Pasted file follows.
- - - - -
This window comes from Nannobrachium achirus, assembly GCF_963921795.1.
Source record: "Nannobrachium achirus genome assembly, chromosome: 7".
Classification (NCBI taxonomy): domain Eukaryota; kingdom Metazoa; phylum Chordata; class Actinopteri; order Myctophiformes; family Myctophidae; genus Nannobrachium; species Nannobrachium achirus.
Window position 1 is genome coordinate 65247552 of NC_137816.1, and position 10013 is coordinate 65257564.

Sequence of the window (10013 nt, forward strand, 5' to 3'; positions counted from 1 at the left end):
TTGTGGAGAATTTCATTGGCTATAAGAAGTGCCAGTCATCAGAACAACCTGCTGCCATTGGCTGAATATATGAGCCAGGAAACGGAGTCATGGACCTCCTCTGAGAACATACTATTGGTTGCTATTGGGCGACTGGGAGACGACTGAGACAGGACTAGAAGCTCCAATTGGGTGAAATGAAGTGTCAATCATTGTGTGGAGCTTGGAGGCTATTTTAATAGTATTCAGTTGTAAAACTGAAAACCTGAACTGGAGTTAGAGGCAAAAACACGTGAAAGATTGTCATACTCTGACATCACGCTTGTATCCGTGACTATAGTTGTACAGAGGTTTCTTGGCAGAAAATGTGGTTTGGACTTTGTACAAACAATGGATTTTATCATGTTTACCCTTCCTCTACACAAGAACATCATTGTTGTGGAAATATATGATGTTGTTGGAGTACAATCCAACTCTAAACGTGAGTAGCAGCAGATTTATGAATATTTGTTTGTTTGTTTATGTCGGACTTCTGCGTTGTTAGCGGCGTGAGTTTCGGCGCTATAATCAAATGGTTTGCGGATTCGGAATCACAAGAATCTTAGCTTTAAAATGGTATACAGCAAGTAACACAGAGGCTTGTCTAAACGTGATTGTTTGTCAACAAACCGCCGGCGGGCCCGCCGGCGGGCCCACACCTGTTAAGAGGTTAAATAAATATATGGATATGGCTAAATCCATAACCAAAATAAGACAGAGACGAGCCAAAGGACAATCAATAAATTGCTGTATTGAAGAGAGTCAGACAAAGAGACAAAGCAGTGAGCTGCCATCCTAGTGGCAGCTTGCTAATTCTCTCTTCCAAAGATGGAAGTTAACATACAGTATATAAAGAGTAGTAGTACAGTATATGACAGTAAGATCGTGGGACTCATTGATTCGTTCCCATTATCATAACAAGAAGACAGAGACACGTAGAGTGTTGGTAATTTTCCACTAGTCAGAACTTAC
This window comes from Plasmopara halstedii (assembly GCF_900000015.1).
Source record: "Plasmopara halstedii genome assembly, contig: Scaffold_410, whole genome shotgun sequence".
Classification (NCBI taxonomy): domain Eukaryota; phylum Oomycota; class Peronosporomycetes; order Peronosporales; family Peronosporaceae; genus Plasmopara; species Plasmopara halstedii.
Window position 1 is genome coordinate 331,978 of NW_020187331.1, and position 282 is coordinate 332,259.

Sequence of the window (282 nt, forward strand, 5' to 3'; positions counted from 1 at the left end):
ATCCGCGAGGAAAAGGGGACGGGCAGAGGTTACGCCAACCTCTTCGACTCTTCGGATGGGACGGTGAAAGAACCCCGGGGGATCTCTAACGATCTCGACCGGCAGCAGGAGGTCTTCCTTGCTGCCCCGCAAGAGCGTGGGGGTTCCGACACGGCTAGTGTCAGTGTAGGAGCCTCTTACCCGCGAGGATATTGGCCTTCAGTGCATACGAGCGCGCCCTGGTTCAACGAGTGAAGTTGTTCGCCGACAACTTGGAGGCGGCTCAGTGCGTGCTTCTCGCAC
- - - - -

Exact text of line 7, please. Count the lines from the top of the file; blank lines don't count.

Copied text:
This window comes from Plasmopara halstedii (assembly GCF_900000015.1).